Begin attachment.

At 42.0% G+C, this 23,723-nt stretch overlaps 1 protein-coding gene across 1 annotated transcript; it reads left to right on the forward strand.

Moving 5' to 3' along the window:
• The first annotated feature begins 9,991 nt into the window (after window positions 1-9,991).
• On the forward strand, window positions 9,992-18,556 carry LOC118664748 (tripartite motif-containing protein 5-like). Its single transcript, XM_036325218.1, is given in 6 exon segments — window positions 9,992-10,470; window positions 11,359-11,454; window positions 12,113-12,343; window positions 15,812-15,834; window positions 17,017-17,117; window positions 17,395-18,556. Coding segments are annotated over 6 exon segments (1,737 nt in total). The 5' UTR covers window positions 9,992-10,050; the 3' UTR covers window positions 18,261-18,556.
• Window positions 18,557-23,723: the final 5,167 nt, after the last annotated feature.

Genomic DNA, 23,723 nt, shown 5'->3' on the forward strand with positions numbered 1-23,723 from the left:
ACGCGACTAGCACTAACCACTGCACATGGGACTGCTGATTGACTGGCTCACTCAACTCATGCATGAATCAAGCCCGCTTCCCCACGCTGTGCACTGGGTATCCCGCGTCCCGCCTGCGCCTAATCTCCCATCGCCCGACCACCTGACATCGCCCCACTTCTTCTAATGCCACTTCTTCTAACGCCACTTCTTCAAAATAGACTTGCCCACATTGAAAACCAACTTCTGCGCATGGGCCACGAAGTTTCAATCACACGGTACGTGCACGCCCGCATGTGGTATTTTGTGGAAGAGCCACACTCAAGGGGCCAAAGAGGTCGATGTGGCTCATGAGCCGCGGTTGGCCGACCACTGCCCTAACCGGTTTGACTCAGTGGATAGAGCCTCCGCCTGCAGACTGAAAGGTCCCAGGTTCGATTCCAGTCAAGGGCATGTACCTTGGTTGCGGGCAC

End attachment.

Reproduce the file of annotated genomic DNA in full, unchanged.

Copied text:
At 42.0% G+C, this 23,723-nt stretch overlaps 1 protein-coding gene across 1 annotated transcript; it reads left to right on the forward strand.

Moving 5' to 3' along the window:
• The first annotated feature begins 9,991 nt into the window (after window positions 1-9,991).
• On the forward strand, window positions 9,992-18,556 carry LOC118664748 (tripartite motif-containing protein 5-like). Its single transcript, XM_036325218.1, is given in 6 exon segments — window positions 9,992-10,470; window positions 11,359-11,454; window positions 12,113-12,343; window positions 15,812-15,834; window positions 17,017-17,117; window positions 17,395-18,556. Coding segments are annotated over 6 exon segments (1,737 nt in total). The 5' UTR covers window positions 9,992-10,050; the 3' UTR covers window positions 18,261-18,556.
• Window positions 18,557-23,723: the final 5,167 nt, after the last annotated feature.

Genomic DNA, 23,723 nt, shown 5'->3' on the forward strand with positions numbered 1-23,723 from the left:
ACGCGACTAGCACTAACCACTGCACATGGGACTGCTGATTGACTGGCTCACTCAACTCATGCATGAATCAAGCCCGCTTCCCCACGCTGTGCACTGGGTATCCCGCGTCCCGCCTGCGCCTAATCTCCCATCGCCCGACCACCTGACATCGCCCCACTTCTTCTAATGCCACTTCTTCTAACGCCACTTCTTCAAAATAGACTTGCCCACATTGAAAACCAACTTCTGCGCATGGGCCACGAAGTTTCAATCACACGGTACGTGCACGCCCGCATGTGGTATTTTGTGGAAGAGCCACACTCAAGGGGCCAAAGAGGTCGATGTGGCTCATGAGCCGCGGTTGGCCGACCACTGCCCTAACCGGTTTGACTCAGTGGATAGAGCCTCCGCCTGCAGACTGAAAGGTCCCAGGTTCGATTCCAGTCAAGGGCATGTACCTTGGTTGCGGGCAC